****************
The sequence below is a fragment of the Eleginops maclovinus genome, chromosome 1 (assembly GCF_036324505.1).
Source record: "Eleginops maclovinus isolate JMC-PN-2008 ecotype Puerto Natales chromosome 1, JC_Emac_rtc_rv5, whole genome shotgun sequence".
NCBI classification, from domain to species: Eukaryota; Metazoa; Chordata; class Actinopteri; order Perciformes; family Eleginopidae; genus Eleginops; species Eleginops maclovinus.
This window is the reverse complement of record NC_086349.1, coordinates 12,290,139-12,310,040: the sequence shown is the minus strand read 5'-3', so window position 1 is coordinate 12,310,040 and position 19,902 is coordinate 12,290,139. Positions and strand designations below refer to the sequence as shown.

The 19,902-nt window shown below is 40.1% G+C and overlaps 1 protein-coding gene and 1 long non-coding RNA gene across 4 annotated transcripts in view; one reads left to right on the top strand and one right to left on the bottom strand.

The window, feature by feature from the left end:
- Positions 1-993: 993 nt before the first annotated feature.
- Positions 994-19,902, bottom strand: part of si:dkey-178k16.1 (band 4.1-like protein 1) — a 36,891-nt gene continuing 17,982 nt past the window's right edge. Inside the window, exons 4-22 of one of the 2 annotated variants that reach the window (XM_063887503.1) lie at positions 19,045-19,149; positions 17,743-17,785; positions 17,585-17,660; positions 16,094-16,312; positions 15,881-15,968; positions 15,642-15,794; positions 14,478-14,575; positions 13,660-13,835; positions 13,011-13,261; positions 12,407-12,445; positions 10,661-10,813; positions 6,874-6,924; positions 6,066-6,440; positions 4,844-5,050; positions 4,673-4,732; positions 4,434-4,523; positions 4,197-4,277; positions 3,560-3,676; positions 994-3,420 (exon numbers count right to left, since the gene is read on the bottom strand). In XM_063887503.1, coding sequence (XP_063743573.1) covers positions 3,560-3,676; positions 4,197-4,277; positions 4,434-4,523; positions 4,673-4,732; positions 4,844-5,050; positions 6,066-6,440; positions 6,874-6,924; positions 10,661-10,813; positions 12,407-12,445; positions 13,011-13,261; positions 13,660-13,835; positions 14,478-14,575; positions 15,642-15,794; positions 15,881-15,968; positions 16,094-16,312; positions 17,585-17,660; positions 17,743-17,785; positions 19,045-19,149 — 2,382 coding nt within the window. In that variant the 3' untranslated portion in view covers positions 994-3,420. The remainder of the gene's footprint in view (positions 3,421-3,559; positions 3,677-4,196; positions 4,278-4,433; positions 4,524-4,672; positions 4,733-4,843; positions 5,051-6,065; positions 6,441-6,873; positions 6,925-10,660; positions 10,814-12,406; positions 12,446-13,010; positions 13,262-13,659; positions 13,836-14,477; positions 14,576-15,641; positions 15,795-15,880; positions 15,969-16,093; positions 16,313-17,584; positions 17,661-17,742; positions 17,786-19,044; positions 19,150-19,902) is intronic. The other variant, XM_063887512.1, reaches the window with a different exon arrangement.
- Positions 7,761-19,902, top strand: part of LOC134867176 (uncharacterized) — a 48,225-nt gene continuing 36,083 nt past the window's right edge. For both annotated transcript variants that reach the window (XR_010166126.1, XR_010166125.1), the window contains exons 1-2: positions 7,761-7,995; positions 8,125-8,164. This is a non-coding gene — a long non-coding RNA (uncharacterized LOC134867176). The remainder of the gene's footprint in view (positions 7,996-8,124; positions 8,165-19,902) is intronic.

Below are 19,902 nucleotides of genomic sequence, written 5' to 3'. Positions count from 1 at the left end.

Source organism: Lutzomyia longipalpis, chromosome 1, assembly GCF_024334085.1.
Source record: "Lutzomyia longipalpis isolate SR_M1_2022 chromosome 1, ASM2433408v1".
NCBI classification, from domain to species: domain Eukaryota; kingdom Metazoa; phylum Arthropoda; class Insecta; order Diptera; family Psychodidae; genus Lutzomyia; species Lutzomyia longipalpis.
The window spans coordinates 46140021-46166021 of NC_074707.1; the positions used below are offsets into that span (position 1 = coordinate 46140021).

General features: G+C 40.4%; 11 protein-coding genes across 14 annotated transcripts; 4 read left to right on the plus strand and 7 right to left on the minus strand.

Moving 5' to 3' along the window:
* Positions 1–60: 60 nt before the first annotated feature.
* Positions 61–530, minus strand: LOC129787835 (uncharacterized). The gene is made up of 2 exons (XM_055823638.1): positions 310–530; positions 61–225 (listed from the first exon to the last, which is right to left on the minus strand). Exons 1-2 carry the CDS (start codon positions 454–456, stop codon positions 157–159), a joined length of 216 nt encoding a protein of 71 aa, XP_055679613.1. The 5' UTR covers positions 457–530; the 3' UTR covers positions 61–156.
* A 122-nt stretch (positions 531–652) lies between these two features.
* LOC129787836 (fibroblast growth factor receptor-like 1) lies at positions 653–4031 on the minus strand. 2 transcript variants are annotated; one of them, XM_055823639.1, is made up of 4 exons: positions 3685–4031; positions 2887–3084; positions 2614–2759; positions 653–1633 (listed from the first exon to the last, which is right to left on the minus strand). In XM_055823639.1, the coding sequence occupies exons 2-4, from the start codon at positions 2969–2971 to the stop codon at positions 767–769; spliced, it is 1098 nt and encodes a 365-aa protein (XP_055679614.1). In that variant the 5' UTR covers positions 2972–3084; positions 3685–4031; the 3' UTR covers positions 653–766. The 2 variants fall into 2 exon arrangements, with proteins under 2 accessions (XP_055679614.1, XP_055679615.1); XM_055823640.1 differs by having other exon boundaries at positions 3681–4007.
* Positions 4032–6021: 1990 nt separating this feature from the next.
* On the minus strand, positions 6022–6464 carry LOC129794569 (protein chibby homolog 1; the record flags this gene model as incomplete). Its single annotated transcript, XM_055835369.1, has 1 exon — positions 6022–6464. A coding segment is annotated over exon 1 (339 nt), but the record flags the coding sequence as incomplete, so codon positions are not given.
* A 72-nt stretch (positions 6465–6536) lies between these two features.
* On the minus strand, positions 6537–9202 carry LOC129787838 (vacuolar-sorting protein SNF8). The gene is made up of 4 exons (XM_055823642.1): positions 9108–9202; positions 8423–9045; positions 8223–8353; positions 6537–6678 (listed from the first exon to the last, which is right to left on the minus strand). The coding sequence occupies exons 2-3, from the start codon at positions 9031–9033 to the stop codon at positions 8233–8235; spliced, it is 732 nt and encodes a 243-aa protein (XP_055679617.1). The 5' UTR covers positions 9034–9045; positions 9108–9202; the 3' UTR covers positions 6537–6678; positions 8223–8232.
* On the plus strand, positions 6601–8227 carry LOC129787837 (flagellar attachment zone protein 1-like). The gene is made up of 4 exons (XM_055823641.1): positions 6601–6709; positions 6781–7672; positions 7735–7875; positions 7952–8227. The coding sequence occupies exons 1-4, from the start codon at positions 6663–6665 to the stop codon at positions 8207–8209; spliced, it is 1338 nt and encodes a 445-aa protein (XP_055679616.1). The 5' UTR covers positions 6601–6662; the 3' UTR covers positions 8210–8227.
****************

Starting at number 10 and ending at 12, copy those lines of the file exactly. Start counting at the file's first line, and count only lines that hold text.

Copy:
Below are 19,902 nucleotides of genomic sequence, written 5' to 3'. Positions count from 1 at the left end.

Source organism: Lutzomyia longipalpis, chromosome 1, assembly GCF_024334085.1.
Source record: "Lutzomyia longipalpis isolate SR_M1_2022 chromosome 1, ASM2433408v1".